Teachers gather at the state Capitol to rally against pension reform bill which Senate may vote on today

03/09/2018 11:30 AM

FRANKFORT – (UPDATED) Hundreds of teachers and retired teachers have assembled on the second floor of the state Capitol nears the steps leading up to the Senate chamber to voice their opposition to Senate Bill 1, the pension reform bill, which is scheduled for a floor vote.

Senate Republicans went into a caucus meeting at 9:30 am, as Senate and House Democrats met and voiced their support for the teachers.

Sen. Reggie Thomas, R-Lexington, told the teachers that the Commonwealth owed them for their years of service, and if the vote doesn’t go their way, they need to turn out heavily in November to defeat GOP members in the General Assembly.

“We owe you because when you started teaching, we promised you certain things, we promised you retirement, we promised you cost of living adjustments, we promised that if you come to work everyday, in rain an snow, in sleet and hot weather, that we would honor those benefits,” Thomas said. “Let me tell you, no matter what happens today, the fight continues. In the end, we’re going to make sure public education, and your benefits, and your pension remain intact, and if we don’t do it today, we will do it in November because we owe you.”

Sen Dorsey Ridley,D-Henderson, planned to file a floor amendment on the Senate floor restoring the cost of living adjustments (COLAs) cuts.

Ridley attempt in committee to do that failed.

“So, where it really counts will be in November when we bring new Democrats, ladies and gentleman who are educators to the General Assembly,” Ridley said.

Attorney General Andy Beshear met with the teachers to show his support and reiterated his stance from earlier in the week that the cutting of COLAs is illegal and will result in legal action because it breaks the inviolable contract.

“The General Assembly, decades ago, made a promise, the promise that if you dedicate your life to public service, if you spend decades teaching our children, protecting our families through law enforcement, protecting neglected children, your being a social worker, we will guarantee a solid retirement,” Beshear said. “They just didn’t make that promise, they turned it into a contract. They passed that contract into law.”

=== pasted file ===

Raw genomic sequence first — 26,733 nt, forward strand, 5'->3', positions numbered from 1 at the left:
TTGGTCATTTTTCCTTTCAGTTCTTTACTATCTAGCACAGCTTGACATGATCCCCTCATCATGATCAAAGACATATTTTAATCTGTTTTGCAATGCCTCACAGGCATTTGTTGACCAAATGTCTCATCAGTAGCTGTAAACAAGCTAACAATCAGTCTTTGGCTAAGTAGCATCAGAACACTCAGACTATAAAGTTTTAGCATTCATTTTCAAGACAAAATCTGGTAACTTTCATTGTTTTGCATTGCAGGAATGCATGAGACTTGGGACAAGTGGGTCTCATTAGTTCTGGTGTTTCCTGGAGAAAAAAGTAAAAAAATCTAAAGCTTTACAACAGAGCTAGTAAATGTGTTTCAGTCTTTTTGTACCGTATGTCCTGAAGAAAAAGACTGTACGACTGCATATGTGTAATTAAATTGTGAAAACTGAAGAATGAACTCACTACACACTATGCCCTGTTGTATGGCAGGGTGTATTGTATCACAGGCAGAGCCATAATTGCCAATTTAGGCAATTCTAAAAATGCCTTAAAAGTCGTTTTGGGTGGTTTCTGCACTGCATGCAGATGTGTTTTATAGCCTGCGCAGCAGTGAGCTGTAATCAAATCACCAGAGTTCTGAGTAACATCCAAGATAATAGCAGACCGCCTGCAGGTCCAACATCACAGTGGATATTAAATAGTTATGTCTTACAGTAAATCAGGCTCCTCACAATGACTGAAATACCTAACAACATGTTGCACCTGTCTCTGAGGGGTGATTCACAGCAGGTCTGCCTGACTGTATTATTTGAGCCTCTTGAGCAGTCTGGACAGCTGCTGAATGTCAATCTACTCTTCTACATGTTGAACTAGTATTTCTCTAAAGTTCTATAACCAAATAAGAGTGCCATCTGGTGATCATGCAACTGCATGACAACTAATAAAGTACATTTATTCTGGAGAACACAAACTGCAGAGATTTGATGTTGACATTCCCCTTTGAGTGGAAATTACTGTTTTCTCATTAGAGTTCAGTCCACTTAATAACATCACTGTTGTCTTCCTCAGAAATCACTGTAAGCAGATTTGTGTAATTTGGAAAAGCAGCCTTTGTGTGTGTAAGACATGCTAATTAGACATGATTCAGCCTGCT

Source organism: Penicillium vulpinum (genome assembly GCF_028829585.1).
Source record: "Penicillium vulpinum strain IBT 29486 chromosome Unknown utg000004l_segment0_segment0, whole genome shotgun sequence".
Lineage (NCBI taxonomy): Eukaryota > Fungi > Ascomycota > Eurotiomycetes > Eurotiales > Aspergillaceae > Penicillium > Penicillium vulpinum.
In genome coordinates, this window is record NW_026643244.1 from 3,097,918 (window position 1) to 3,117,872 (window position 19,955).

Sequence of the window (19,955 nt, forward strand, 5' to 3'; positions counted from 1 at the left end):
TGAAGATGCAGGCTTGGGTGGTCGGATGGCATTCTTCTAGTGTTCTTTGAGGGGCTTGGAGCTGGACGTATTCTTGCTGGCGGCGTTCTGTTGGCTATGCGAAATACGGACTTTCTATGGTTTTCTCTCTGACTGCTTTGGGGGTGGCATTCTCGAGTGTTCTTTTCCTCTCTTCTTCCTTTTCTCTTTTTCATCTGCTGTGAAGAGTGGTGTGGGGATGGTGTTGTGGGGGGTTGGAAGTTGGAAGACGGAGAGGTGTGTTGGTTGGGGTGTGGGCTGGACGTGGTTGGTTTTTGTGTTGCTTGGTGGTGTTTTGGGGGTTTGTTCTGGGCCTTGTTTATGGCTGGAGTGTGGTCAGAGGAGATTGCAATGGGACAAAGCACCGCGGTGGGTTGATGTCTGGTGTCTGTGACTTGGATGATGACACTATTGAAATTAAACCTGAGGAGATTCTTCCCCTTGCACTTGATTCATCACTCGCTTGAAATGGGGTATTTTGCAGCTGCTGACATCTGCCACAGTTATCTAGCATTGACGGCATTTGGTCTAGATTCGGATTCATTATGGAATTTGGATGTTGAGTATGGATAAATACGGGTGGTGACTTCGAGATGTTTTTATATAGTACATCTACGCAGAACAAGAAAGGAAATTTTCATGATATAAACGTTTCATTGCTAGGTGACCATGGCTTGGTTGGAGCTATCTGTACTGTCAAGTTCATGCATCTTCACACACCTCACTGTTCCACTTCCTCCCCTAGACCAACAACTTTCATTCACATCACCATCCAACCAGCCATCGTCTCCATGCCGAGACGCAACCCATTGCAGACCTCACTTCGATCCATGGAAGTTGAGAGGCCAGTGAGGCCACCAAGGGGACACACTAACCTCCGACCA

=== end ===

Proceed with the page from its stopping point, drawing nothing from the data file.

Senate Republicans exited caucus at 11:35am, saying they had not take a whip count on yes votes for the bill. Senators then recessed for lunch; announcing they will be back at 1 p.m. “or until the call of the chair.”

Stivers, who said on Thursday that the votes were there in his caucus to pass SB1, said late this morning that one of the reasons for the delay was so that members of the GOP majority could have a full discussion about the implications of the bill.

“One of the things that I have fully committed to is that we would have full and open discussion so that members of our caucus would have opportunity to ask questions, have discussions, understand implications,” Stivers said.

Minority Floor Leader Sen. Ray Jones, D-Pikeville, believes that there are a number of rural GOP lawmakers who might be having second thoughts on the bill.

“I’ve been here long enough to know it’s better not to speculate, but if they had the votes, we would have come out here and they would have called Senate Bill 2 (1), and they would be debating it right now,” Jones said. “I’ve been around here long enough to know when you see this happen, there are people in that caucus who have reservations about it.”

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